It’s no secret that Casey Smith’s research into bypasses has changed how nearly everyone in the industry approaches testing and circumventing application whitelisting solutions. You could argue that one of his more prolific findings is how to abuse MSBuild’s inline tasks as a method of executing code. We at FortyNorth Security commonly face application whitelisting solutions in hardened environments and have used MSBuild, amongst other candidates, to circumvent their protection.
Due to commonly encountering the need for an application whitelisting bypass (and its effectiveness even on systems without application whitelisting solutions) we decided to automate using MSBuild, specifically in this case to run PowerShell namespaces via MSBuild (thanks @djhohnstein for the edit), based off a script from Chris Ross (@xorrior). Our choice was to use Aggressor since Cobalt Strike is a platform we commonly use for our assessments. We wanted our script to be able to do the following:
- Run a single PowerShell command via MSBuild
- Execute a function within a PowerShell script via MSBuild
- Perform either of the above both locally or remotely
This blog post will quickly cover some of the key points of how we completed this task and ended up with four additional commands registered within Beacon. You can review both scripts within our Github repo Aggressor Assessor here (there’s also an alternative version to accomplish the same overall goal within @MrUn1k0d3r’s Github Repo here, written by @ramen0x3f). Once you load either script from the AggressorAssessor repo into Cobalt Strike, you will have new commands available in the help menu when you type “help”. These new options are shown below with their own help menu.
How Do You Use These MSBuild Scripts?
If we wanted to use MSBuild to run the cmdlet “Get-Process”, you just need to type “msbuild_cmd Get-Process”. Since you are running this on the local host, you will also get the output from this command.
The same concept extends to running a PowerShell script on the same system via MSBuild. The only difference is that you are providing the path to the PowerShell script you want to run (on your local system) and the PowerShell cmdlet you are running.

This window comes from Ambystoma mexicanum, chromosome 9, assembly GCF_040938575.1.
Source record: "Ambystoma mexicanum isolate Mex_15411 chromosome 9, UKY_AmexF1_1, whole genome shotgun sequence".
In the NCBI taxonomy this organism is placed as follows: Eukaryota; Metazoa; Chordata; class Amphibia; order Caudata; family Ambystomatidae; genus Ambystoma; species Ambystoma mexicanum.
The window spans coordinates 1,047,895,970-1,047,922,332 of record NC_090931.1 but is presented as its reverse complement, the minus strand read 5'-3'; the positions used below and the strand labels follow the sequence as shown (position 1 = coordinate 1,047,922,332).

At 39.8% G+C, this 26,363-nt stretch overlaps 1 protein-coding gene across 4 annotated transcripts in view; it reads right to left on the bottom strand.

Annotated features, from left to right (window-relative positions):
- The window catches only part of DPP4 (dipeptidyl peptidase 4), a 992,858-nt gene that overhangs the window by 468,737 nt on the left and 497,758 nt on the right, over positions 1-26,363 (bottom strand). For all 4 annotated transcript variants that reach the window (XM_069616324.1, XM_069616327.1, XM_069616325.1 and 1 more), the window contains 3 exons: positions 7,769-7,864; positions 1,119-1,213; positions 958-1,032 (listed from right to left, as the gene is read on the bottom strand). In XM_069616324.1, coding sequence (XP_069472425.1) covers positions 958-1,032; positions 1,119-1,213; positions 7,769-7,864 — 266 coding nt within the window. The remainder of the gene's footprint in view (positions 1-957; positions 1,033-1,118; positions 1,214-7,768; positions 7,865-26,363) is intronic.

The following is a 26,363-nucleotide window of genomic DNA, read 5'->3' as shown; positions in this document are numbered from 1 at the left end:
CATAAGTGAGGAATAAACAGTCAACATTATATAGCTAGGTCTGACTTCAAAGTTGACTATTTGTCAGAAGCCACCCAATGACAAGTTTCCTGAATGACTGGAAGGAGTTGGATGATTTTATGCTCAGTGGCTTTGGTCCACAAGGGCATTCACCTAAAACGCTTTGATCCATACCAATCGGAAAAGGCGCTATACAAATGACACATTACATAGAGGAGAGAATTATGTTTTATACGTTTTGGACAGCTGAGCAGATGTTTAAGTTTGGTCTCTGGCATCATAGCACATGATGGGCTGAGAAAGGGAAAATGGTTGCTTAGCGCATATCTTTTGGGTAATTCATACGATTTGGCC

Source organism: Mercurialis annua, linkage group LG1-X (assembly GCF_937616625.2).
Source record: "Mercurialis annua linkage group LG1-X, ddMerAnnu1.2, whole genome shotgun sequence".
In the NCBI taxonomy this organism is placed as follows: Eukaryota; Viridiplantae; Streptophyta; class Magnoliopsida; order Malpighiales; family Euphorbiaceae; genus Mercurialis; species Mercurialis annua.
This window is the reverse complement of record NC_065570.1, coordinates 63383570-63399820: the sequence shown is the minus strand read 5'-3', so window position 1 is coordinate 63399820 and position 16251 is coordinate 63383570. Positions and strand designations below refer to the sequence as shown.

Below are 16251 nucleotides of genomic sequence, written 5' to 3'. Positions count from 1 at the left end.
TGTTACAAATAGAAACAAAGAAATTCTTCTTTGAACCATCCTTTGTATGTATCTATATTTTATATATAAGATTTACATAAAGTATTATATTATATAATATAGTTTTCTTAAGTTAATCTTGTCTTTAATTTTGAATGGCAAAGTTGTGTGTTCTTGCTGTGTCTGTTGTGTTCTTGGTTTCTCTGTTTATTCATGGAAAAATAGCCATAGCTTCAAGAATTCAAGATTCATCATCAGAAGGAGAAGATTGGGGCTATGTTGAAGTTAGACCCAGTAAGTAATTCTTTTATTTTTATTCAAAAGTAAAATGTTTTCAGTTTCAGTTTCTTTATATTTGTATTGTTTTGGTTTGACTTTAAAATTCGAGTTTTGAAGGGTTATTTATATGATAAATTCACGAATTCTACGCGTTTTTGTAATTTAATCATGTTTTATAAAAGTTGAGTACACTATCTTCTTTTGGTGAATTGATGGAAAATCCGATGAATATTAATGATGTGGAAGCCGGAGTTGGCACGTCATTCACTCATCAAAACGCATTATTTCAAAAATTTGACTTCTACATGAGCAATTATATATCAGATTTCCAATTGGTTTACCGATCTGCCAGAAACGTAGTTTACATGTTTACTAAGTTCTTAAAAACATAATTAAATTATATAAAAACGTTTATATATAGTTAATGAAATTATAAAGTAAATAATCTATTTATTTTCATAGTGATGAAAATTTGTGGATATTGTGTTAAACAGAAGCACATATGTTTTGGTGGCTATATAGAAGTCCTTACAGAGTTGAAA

Finally, how about the ability to do all of this, but remotely? The good thing is: it’s essentially the same steps (different Beacon commands – remote_msbuild_cmd and remote_msbuild_script). The only difference is that you need to provide the IP address or hostname of the system you are targeting. For example, the command below demonstrates running “Get-Process” remotely on a system and storing the output on disk.
How Do The Scripts Work?
These scripts largely operate the same way. They all use the XML file from Chris Ross and modify its contents to be able to run the command, or script, that we are trying to run. The general process is as follows:
- The XML file is built locally on the attacker’s system, and then uploaded to the victim system to C:\Users\Public\Documents\trusteddata.xml
- MSBuild.exe is copied from its original location into C:\Users\Public\Documents\svchost.exe via PowerPick
- PowerPick then runs the copied and renamed MSBuild and instructs it to interpret the trusteddata.xml file
- After execution, PowerPick then removes the trusteddata.xml and svchost.exe files
The primary difference between the local execution and the remote execution is the manner in which MSBuild is run. For remote execution, the “trusteddata.xml” is uploaded to the remote system via a UNC path and then MSBuild is triggered to run via WMI. Outside of these differences, it’s largely the same.
If you are interested in additional application whitelisting bypass techniques, be sure to register for our free webinar on the topic. Additionally, this is the type of material we will be covering in our BlackHat USA class, amongst much more information. Click here to learn about what we will be teaching, and we hope to see you in Las Vegas!